But what I see can be deceiving. I must put on the lenses of the cross.

It took Peter a while to put on the right glasses. The next time he slumbered while the Lord prayed was in the Garden of Gethsemane on Maundy Thursday. He woke from his nap as a theologian of glory that night too. He came out swinging a sword at soldiers. It took Peter a while, but God was persistent. It took some embarrassment, some running away, and some lonely nights.

It finally took the Spirit to make Peter a theologian of the cross. And that’s what it took for me and what it takes for you too.

The Spirit speaks to us through words, through the Word. We fight against the Spirit, as did Peter. God says, “Cross,” and we say, “Glory!” Sometimes – a lot of times – he knocks the glory glasses off our faces. He crushes us with law, with suffering, and with trial. Then he puts the lenses of the cross upon us, and we finally see what he told us all along. The Spirit creates faith, and we perceive with the mind of Christ. We see truth. We see an ugly cross as beautiful. We see our crosses as good. We see through the glasses of the cross.

In my tradition, we celebrate the transfiguration event on the last Sunday of the Epiphany season. The next time we gather in church, it is Ash Wednesday, the beginning of Lent. There is quite a contrast between the two days. The color is white on the Sunday of Transfiguration, and the mood generally upbeat. Ash Wednesday is dark, thoughtful, repentant, even somber. The Lenten journey to the cross begins. We follow the timeline of Christ. We come down from the Mount of Transfiguration, the finally unveiling (Epiphany) of the Christ, and we “resolutely” head to Jerusalem. It’s time to go to the cross.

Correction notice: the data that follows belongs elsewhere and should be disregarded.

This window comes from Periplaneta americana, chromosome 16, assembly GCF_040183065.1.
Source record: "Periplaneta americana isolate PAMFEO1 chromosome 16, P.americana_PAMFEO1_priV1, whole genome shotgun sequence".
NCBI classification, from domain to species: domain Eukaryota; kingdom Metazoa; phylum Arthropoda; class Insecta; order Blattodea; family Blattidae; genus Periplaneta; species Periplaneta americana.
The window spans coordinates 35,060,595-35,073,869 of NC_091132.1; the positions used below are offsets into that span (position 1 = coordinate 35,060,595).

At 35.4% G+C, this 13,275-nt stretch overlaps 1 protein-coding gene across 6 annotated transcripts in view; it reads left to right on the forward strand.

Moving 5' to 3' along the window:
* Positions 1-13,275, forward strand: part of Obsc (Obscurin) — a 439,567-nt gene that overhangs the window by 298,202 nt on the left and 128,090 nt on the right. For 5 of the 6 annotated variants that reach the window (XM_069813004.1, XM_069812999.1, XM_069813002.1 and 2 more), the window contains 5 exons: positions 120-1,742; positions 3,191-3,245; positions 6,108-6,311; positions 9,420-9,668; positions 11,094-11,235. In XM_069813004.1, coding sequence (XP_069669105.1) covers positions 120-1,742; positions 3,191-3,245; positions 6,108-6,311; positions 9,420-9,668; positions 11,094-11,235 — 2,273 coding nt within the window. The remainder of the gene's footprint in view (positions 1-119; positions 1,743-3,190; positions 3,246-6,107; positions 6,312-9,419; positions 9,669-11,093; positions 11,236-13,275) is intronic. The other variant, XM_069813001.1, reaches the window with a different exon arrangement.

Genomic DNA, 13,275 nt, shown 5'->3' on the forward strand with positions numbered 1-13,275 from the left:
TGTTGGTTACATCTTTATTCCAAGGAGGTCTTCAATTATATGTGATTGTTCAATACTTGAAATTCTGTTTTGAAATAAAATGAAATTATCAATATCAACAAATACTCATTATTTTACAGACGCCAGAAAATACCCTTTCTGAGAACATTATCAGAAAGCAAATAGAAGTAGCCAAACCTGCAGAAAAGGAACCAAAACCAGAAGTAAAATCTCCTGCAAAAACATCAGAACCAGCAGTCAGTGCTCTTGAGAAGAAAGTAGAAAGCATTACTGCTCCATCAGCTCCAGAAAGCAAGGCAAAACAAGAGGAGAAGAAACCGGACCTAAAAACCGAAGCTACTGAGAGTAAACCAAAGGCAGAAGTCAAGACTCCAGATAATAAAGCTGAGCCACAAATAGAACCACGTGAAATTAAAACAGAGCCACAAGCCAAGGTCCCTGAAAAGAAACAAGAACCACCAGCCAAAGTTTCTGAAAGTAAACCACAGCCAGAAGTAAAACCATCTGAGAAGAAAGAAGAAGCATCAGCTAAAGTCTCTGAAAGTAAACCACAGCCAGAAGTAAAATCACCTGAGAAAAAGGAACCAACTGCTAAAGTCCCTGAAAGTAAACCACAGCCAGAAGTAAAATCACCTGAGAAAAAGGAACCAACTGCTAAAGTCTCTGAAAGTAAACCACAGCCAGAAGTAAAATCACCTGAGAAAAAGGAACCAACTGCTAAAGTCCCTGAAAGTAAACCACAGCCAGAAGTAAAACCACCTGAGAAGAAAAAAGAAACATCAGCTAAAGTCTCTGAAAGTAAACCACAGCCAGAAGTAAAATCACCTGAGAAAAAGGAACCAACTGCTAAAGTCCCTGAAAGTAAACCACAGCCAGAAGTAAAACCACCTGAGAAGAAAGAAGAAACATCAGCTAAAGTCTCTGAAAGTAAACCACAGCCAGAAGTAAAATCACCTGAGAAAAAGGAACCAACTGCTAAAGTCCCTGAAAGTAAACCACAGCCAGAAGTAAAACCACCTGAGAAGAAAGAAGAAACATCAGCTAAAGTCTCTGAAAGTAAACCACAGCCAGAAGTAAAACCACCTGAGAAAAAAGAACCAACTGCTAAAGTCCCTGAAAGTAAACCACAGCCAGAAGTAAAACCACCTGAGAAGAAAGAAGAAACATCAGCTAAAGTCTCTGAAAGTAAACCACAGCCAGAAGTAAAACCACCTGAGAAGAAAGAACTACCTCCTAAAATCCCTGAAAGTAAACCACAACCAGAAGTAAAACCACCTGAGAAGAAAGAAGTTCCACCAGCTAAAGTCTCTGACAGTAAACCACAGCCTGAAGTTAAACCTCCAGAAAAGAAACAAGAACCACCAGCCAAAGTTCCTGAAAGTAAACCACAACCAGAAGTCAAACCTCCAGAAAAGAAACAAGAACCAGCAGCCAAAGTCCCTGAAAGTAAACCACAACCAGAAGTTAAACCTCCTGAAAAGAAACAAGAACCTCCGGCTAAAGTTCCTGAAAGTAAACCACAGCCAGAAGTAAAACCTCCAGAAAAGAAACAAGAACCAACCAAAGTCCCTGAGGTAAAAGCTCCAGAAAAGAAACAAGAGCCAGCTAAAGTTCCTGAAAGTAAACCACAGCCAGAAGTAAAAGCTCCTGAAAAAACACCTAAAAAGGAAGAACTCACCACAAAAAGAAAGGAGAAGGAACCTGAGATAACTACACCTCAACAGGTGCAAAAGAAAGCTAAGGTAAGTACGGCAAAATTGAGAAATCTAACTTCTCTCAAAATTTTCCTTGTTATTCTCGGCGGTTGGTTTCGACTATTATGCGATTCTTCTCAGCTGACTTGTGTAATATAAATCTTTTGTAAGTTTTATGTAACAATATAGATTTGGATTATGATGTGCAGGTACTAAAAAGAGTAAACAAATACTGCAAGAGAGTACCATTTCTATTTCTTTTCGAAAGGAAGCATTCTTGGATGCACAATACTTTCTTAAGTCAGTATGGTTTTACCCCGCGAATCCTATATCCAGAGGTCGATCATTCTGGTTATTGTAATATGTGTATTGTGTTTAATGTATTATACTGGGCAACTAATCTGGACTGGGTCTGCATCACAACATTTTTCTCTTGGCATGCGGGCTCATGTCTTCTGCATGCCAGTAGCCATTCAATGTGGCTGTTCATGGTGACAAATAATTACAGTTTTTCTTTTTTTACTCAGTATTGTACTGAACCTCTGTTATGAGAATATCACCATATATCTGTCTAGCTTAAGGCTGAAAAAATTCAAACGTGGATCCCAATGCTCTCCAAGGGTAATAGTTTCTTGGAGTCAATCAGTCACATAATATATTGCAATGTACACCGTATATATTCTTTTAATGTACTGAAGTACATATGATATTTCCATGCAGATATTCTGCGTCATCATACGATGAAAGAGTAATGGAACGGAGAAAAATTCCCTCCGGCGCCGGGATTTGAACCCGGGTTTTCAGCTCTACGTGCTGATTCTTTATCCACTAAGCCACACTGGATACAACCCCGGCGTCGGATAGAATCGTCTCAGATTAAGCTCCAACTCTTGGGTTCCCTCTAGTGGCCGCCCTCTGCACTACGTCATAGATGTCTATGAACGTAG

I appreciate this rhythm of the church year. We follow in the footsteps of Christ from his birth, to the sending of the Spirit on Pentecost, to his future return. It is a rehearsal of our baptismal intimacy with Christ. In baptism, we die and rise with him (Rom 6:1-4). This Transfiguration – Ash Wednesday transition reminds me that I, like Peter, often get it wrong. I wear the wrong glasses.

So we resolutely head to Jerusalem again. There we will see the Lamb of God who takes away the sin of the world, but we will also see him break through the grasp of death with a resurrection. It is the rhythm of the Christian life.

This yearly rhythm is also a daily rhythm. We do not only see and hear about the passion of Christ, but we are also baptized into it. So our daily rhythm is law and gospel, sin and grace, repentance and absolution. It is our life. It is who we are. We are intimately connected with Christ in our baptism, with our daily dying and rising with him, and even during our yearly rhythmic walk through the church year.

May God bless your Lenten journey this year with new and profound insights into his grace and mercy.